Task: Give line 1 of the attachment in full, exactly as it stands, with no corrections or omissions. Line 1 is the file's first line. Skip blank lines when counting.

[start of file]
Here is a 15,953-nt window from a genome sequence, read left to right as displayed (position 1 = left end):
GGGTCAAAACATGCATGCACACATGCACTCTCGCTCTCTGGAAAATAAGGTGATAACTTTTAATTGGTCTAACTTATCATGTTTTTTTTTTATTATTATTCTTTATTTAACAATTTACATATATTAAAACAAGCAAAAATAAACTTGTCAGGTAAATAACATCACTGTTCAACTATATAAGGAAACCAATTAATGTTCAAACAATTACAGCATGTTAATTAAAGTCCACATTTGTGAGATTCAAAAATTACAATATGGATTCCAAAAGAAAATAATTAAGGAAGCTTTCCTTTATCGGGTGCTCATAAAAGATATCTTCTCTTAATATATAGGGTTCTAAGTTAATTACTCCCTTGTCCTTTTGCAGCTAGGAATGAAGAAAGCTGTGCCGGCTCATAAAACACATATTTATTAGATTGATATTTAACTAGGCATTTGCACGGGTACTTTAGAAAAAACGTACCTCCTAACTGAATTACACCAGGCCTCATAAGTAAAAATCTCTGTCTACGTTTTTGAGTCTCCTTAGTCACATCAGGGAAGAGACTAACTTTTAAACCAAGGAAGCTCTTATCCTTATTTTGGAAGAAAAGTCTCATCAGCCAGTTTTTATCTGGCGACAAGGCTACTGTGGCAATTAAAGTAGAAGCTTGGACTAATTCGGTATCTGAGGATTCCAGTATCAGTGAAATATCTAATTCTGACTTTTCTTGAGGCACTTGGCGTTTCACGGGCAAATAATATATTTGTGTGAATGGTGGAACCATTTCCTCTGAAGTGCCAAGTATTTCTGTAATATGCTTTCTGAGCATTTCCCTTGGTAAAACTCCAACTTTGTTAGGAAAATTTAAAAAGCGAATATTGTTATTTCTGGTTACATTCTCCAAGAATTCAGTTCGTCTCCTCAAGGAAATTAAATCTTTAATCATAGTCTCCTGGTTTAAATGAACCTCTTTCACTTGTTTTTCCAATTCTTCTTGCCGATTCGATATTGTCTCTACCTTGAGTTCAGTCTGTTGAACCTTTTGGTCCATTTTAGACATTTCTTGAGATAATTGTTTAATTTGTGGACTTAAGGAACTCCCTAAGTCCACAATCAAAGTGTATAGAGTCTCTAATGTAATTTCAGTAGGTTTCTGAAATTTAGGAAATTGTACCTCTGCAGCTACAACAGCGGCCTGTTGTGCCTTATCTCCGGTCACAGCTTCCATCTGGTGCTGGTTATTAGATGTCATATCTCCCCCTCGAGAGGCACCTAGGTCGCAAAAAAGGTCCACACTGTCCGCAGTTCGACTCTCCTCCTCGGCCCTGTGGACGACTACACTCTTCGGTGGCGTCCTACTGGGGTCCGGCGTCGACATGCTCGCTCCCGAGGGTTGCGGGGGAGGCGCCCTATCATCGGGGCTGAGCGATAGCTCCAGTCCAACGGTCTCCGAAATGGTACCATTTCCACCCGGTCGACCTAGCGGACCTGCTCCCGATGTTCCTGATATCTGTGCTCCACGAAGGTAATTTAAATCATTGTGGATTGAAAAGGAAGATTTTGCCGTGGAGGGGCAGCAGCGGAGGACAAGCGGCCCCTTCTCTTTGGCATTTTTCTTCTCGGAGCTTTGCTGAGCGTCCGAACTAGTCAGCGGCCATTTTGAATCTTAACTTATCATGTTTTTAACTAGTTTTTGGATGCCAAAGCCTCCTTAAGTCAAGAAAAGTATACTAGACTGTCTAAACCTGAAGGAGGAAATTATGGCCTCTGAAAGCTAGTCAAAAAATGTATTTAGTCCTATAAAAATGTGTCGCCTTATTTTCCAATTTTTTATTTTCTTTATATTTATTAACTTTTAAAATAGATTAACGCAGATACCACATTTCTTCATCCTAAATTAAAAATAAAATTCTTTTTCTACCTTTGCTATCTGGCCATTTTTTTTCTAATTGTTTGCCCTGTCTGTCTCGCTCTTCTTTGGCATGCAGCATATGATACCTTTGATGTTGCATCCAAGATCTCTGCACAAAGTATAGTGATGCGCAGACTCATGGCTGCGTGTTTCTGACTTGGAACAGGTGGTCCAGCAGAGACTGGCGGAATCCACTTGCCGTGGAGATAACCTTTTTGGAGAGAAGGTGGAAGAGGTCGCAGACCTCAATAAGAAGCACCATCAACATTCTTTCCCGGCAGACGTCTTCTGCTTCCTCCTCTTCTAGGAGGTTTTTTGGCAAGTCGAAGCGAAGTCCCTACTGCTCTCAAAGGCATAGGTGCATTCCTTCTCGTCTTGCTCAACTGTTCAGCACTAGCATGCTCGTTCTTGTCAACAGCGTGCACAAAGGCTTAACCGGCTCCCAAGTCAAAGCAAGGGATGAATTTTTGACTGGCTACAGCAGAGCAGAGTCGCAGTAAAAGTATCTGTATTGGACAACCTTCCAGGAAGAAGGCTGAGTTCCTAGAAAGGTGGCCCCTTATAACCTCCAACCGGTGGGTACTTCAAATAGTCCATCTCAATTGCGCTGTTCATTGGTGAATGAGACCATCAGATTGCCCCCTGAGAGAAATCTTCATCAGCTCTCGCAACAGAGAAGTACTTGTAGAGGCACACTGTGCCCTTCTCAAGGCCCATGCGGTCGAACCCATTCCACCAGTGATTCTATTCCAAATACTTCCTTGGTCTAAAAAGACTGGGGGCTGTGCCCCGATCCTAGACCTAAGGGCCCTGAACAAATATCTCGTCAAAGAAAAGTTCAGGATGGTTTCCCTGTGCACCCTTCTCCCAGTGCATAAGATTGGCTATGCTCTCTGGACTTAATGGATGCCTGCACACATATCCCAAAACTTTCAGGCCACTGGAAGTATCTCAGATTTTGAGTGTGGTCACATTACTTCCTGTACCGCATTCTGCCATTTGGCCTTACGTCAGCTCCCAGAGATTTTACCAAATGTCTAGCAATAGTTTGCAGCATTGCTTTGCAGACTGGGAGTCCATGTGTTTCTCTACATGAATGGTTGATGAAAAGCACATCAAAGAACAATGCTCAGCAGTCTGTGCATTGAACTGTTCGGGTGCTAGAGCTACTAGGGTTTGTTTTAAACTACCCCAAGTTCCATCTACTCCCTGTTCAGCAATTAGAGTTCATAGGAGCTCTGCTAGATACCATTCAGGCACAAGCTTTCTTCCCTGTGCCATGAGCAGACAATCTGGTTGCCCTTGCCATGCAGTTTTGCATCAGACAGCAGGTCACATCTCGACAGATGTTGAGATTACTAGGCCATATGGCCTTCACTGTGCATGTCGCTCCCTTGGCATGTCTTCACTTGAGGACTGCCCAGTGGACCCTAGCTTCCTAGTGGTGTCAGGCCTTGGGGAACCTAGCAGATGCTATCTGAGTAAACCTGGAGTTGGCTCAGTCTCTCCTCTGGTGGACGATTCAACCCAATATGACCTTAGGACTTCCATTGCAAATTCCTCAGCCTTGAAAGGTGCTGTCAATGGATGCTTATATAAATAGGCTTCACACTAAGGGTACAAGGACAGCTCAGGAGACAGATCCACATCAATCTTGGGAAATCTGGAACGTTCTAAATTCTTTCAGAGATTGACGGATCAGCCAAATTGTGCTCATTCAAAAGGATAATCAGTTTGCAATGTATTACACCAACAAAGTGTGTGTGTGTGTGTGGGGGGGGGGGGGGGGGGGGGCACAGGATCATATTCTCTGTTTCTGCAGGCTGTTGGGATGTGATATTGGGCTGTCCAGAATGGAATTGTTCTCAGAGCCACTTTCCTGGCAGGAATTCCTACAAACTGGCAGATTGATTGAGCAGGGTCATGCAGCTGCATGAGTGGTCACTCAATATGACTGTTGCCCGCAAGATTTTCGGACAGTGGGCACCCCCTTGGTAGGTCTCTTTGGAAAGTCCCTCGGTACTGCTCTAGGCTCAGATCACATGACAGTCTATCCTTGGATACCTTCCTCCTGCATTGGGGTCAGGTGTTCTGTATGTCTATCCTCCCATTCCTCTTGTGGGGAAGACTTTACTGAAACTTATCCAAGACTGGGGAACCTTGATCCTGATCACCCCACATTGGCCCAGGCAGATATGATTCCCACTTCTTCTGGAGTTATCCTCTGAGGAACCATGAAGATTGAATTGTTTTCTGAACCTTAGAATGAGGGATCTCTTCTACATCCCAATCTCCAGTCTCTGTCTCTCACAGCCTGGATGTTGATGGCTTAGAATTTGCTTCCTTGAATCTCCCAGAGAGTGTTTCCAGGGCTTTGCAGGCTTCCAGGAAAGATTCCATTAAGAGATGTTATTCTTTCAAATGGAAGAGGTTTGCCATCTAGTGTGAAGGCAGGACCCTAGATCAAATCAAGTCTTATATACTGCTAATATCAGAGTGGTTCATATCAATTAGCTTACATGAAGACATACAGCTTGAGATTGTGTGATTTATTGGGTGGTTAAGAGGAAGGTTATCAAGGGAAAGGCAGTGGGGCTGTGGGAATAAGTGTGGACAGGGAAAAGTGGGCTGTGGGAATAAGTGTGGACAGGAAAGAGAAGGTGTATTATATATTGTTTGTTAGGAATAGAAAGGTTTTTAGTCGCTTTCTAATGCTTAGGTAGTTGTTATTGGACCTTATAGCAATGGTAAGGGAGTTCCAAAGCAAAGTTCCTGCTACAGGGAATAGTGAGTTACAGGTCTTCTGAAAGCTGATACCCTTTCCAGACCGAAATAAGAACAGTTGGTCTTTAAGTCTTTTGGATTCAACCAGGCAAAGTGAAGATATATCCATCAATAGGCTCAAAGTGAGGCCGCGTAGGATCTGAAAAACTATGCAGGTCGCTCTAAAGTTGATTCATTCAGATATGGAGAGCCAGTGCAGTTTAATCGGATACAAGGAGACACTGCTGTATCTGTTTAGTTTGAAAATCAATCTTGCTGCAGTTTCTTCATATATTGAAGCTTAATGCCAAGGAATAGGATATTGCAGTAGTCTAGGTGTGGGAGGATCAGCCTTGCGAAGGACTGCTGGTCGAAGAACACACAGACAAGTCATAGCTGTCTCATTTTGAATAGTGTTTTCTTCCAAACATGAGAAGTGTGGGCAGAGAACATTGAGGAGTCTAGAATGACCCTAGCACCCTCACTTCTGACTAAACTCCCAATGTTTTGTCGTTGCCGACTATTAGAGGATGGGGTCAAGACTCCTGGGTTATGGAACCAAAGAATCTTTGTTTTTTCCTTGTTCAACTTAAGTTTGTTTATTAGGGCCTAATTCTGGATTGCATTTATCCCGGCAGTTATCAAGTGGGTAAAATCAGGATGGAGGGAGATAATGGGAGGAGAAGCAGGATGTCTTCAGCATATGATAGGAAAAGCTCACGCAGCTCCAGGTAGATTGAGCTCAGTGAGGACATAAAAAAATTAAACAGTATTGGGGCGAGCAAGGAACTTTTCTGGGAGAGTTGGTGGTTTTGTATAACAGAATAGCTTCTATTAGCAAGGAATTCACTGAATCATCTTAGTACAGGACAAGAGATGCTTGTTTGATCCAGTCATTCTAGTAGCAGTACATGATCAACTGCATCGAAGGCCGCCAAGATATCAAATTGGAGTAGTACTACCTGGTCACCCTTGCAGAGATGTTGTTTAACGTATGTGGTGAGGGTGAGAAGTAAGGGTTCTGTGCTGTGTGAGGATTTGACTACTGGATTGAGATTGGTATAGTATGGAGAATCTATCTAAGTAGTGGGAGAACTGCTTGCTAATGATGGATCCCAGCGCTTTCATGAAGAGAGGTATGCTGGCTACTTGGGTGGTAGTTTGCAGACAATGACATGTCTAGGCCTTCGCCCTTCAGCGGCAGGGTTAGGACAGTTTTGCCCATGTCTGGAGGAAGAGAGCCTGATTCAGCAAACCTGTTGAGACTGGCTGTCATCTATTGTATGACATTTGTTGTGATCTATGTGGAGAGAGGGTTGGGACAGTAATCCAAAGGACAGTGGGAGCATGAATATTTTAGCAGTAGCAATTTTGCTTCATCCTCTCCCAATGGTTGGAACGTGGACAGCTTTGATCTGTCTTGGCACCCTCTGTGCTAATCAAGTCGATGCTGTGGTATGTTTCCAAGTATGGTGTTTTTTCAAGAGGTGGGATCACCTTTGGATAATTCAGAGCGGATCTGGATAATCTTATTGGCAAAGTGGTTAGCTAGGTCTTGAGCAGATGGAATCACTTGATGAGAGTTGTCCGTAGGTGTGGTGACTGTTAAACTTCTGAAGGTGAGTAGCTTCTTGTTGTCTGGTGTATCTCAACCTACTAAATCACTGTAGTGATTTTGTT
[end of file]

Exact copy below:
Here is a 15,953-nt window from a genome sequence, read left to right as displayed (position 1 = left end):